“Fertilizer prices have reached a record high on the back of the war in Ukraine and its repercussions on trade flows. Russia is a key exporter of nitrogen, phosphate and potash fertilizers. Trade with Russia has not stopped but slowed significantly as importers and vessel charterers steer clear of the country.
Furthermore, gas is a key input for fertilizer production. High gas prices have resulted in a curtailing of production in regions such as Europe, further constricting an already tight market.
Sanctions in Belarus have huge implications for the potash market. Russia and Belarus combined contribute 40% of traded volumes annually.
Since the beginning of 2020, nitrogen fertilizer prices have increased fourfold, while phosphate and potash prices over threefold. While farmers in developed markets have benefitted from high agricultural commodity prices, helping to partly offset high input prices, demand destruction is increasingly likely due to high prices and supply shortfalls.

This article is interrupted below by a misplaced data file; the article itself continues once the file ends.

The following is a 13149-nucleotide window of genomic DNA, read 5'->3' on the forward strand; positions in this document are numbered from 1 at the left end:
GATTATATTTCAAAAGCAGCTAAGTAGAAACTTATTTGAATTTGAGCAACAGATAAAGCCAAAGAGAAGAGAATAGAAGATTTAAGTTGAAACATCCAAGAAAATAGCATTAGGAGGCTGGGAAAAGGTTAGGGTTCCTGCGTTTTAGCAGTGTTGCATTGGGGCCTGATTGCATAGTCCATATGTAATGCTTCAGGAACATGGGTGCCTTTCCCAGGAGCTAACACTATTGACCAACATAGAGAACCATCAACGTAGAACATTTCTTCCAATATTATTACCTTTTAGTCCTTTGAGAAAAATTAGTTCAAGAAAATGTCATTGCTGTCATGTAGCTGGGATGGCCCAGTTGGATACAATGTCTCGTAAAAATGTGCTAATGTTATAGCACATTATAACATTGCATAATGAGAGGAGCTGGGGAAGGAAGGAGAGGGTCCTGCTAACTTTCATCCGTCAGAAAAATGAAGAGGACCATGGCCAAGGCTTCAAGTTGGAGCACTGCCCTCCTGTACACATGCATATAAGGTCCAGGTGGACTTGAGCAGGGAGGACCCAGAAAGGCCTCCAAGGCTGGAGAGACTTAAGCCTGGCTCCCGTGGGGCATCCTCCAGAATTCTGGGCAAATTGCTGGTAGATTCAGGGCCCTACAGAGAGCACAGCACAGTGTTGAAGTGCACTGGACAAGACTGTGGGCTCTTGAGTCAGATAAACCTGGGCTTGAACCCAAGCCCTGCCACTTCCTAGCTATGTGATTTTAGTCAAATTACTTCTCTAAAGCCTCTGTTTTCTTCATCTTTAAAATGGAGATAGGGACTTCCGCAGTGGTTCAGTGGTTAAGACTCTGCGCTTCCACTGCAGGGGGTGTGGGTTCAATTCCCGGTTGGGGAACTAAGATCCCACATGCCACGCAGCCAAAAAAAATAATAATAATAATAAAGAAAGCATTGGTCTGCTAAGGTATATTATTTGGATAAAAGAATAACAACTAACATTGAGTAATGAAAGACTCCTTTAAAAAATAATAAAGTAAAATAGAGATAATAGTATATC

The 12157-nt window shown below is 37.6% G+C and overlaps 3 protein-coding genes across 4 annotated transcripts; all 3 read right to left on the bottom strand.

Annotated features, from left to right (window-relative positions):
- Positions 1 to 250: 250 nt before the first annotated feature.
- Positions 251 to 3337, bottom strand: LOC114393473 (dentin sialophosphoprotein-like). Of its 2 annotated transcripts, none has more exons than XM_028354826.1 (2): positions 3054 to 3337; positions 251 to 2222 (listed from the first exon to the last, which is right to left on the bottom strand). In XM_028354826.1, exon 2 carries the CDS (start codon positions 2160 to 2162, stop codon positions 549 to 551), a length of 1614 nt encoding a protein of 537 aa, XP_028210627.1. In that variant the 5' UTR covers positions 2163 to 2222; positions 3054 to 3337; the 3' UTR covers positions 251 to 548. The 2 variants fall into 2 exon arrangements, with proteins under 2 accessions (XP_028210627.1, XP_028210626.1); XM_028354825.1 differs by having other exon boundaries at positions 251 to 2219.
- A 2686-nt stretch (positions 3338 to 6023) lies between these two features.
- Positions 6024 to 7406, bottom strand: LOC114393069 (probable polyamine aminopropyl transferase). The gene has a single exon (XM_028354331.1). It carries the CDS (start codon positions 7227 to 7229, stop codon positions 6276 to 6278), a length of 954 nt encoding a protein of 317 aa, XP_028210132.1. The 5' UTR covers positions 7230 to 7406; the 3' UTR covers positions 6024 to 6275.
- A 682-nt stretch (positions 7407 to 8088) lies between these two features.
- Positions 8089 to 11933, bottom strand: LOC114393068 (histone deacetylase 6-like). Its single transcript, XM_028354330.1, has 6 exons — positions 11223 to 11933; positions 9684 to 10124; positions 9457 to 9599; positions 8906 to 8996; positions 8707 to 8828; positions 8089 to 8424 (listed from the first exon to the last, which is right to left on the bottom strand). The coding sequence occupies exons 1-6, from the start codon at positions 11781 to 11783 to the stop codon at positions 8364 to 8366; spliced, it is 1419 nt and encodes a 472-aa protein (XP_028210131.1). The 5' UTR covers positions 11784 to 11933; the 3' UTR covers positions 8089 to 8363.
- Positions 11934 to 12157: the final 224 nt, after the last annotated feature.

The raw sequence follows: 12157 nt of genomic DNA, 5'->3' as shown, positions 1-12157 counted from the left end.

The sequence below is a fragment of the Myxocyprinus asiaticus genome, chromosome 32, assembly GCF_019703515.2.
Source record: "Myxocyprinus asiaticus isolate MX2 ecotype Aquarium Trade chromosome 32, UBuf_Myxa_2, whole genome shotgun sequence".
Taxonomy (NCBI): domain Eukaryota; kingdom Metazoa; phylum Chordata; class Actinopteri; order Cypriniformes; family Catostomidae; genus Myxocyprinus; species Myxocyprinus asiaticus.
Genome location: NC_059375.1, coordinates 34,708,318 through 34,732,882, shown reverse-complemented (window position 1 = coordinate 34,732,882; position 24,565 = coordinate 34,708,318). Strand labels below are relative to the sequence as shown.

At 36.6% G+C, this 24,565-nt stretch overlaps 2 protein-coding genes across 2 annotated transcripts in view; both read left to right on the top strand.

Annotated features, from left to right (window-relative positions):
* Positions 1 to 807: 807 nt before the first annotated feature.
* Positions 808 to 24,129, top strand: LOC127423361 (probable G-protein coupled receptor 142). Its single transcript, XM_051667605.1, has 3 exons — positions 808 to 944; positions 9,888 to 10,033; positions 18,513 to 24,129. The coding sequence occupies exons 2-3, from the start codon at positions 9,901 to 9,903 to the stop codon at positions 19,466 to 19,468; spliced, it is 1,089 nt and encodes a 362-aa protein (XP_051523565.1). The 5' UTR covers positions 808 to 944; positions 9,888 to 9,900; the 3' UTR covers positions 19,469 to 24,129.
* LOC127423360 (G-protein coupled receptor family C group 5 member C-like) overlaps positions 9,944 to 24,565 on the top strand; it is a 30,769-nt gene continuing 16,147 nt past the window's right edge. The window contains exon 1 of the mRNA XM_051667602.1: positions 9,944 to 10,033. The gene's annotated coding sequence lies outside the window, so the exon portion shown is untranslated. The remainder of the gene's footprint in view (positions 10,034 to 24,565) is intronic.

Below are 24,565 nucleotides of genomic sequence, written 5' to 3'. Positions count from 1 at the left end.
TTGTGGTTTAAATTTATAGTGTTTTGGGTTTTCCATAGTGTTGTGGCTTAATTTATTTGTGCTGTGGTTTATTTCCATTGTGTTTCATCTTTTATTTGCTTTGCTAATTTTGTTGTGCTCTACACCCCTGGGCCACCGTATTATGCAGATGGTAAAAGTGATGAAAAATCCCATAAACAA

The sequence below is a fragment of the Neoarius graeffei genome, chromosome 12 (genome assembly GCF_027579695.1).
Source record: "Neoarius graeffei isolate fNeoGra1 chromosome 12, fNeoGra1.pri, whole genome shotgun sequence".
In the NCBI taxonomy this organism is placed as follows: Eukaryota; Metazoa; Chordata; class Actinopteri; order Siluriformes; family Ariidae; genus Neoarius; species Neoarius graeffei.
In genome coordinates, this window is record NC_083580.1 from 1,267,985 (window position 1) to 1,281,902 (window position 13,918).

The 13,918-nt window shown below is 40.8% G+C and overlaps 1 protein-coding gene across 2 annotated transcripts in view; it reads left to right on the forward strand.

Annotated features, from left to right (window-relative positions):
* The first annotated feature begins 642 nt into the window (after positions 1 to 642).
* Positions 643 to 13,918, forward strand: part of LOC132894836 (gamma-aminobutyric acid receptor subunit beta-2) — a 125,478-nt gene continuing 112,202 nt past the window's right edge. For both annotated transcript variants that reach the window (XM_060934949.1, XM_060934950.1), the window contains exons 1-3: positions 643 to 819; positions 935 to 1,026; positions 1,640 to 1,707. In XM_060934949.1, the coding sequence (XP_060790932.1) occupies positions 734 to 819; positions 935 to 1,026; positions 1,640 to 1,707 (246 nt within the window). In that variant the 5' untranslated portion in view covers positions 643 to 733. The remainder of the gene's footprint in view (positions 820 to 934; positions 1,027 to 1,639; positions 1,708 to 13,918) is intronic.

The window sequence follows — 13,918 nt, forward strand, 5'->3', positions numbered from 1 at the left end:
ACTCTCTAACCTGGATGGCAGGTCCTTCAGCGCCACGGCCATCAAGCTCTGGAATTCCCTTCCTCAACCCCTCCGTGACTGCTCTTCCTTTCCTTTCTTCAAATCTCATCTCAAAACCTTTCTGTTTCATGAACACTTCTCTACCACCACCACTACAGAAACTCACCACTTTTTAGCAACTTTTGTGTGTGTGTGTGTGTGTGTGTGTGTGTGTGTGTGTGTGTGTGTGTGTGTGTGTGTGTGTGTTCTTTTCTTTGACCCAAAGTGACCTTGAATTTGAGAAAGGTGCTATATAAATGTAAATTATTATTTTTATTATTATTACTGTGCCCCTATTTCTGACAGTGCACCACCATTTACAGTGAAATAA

Fertilizer/plant nutrition is one of many variables in farming systems and a prolonged period of fertilizer underapplication will impact longer term yields. Given the already tight grains and oilseeds market, and the importance of both Russia and Ukraine in those markets, food price inflation is an increasingly prominent risk.”
Read the article online at: https://www.worldfertilizer.com/nitrogen/22032022/cru-comments-on-all-time-high-fertilizer-prices/
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